Traumatic Brain Injury Blog


NCAA Settles Concussion Class Action Lawsuit


Good News for Future Players, Bad News for Past and Current Players Left to Seek Compensation on an Individual Basis

On July 29, 2014, the NCAA and representatives of college athletes announced an agreement to settle a concussion class action lawsuit that came on the heels of a similar lawsuit against the NFL.  The settlement will need to be approved by the Court, a process that could take several months. It is anticipated that several former athletes experiencing the long-term effects of concussions suffered in college sports will object to the settlement, since it does not provide any direct compensation – unlike the proposed settlement in the NFL case. Players with concussion claims are left to pursue those claims on an individual basis.

This settlement is good news in other ways. First and foremost, it reflects the growing recognition that mild traumatic brain injuries – concussions – can potentially have long term effects. This is expressly acknowledged by medical experts who created the model for the NCAA settlement. The settlement also calls for the NCAA to implement research based concussion management policies and return-to-play guidelines. Subject to enforcement limitations, this should bring more consistency to concussion management among NCAA member schools, hopefully reducing the long-term consequences to athletes. Some of the key agreed upon provisions are as follows:

  • Preseason baseline testing for every athlete for each season in which he or she competes
  • Prohibition from return to play the same day an athlete is diagnosed with a concussion (a 2010 survey of athletic trainers found that nearly half of all athletes with concussions returned to play the same day – dramatically increasing the risk of long-term harm)
  • Requirement that medical personnel be present for games and available for practices for all contact sports, defined as football, lacrosse, wrestling, ice hockey, field hockey, soccer and basketball. Those personnel must be trained in the diagnosis, treatment and management of concussions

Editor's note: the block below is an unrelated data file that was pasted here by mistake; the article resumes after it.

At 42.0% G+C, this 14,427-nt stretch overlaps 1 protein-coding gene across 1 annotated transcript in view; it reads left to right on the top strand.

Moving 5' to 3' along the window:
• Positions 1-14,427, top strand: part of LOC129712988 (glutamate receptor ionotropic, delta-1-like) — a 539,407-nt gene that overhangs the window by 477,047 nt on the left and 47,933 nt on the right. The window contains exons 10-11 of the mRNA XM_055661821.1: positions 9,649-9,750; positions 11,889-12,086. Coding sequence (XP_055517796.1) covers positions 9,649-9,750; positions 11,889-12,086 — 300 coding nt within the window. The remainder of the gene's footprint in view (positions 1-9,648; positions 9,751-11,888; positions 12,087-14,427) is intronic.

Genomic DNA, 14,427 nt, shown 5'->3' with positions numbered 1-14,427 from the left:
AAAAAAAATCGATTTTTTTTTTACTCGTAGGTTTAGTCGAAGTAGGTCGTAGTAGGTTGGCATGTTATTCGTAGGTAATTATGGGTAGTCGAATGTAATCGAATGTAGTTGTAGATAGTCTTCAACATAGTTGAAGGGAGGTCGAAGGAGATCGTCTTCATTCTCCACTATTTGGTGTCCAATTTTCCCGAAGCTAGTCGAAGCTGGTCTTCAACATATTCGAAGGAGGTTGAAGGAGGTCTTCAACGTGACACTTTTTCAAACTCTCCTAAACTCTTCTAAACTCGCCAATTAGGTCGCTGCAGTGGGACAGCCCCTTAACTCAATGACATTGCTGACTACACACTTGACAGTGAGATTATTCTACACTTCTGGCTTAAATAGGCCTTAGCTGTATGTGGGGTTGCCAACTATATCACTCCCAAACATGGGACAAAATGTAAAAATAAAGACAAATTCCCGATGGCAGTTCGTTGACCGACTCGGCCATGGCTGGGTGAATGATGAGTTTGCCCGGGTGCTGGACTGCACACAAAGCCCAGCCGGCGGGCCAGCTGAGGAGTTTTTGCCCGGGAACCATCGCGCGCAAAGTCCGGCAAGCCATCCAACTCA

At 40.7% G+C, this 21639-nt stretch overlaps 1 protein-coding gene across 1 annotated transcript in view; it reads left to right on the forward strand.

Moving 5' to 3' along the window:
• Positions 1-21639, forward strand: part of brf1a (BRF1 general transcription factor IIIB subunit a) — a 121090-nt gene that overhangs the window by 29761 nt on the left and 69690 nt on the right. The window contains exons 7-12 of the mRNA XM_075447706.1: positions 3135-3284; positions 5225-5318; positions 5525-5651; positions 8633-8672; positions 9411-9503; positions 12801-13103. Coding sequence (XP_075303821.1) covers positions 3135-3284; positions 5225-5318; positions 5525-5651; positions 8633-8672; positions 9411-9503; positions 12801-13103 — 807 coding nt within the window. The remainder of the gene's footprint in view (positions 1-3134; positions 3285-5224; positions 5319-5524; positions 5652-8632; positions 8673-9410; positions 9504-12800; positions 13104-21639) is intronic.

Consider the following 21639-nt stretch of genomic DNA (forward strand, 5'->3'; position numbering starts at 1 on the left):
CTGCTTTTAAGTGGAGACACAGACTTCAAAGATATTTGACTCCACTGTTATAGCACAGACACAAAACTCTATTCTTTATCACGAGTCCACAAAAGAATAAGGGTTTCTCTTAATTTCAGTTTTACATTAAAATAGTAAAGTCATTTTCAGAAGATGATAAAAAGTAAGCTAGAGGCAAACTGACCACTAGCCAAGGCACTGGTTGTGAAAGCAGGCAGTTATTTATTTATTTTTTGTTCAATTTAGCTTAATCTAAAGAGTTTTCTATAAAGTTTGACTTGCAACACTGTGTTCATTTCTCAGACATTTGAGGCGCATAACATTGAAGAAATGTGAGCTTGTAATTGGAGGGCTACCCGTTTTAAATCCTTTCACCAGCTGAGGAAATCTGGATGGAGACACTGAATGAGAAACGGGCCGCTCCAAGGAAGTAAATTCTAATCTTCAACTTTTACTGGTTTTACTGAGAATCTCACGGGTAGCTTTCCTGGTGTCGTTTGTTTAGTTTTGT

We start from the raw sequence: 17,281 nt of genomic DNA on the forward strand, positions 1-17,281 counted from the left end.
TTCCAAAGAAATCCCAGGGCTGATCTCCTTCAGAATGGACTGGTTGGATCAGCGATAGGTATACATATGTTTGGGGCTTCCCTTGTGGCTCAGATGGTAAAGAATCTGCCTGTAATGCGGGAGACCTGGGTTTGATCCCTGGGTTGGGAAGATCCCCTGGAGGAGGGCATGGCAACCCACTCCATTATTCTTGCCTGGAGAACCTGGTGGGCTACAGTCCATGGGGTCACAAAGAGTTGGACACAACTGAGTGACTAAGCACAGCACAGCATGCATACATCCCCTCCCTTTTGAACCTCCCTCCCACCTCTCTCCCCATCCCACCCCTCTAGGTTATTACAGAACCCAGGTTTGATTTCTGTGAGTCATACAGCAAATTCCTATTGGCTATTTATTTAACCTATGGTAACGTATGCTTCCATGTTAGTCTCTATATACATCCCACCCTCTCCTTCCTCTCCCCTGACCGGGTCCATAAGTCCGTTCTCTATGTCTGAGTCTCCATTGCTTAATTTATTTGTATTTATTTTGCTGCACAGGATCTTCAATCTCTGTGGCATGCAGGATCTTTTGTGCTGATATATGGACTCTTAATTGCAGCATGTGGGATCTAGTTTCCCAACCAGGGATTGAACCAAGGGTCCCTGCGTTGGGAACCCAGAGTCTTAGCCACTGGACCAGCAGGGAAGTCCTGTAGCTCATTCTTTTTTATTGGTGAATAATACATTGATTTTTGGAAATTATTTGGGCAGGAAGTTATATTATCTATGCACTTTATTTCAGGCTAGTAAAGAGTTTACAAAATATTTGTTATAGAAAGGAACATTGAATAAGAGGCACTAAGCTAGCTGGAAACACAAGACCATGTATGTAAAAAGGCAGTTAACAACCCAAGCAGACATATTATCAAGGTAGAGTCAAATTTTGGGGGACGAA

• Implementation of concussion tracking, in which schools will report concussions and their resolution
  • Requirement that schools provide NCAA-approved training to athletes, coaches and athletic trainers before each season
  • Education for faculty on the academic accommodations needed for students with concussions

The concussion class action lawsuit settlement also creates a $70 million dollar fund to provide medical monitoring for all current and former NCAA athletes in any sport and $5 million for research. To qualify for neurological testing, former athletes will have to complete a questionnaire designed by a team of neurologists and concussion experts. Athletes found to have long-term concussion related problems, such as post-concussion syndrome (PCS) or Chronic Traumatic Encephalopathy (CTE), will have to seek treatment on their own, by using their medical insurance or filing a damages claim – since the settlement does not provide for any direct compensation beyond the cost of medical monitoring. Hopefully the procedures and guidelines implemented through the NCAA settlement will influence other sporting organizations where concussions frequently occur, especially youth sports.

Post-Script: NCAA/DOD Concussion Study

The announcement of the NCAA concussion settlement comes on the heels of an earlier announcement, in May, 2014, that the NCAA and the U.S. Department of Defense have teamed to embark on an landmark $30 million dollar initiative to study concussions. Approximately 37,000 male and female NCAA athletes will be enrolled and followed over a three-year study period. Participants will receive a comprehensive preseason evaluation and will be monitored in the event of an injury. The investigation will be the largest ever on this issue and should offer critical insight into the risks, treatment and management of concussion. The study is being led by Indiana University Department of Psychiatry chair Tom McAllister – who until recently was at Dartmouth Medical School. Tom has spoken at past brain injury law seminars organized by Downs Rachlin Martin for the benefit of the Brain Injury Association of Vermont.

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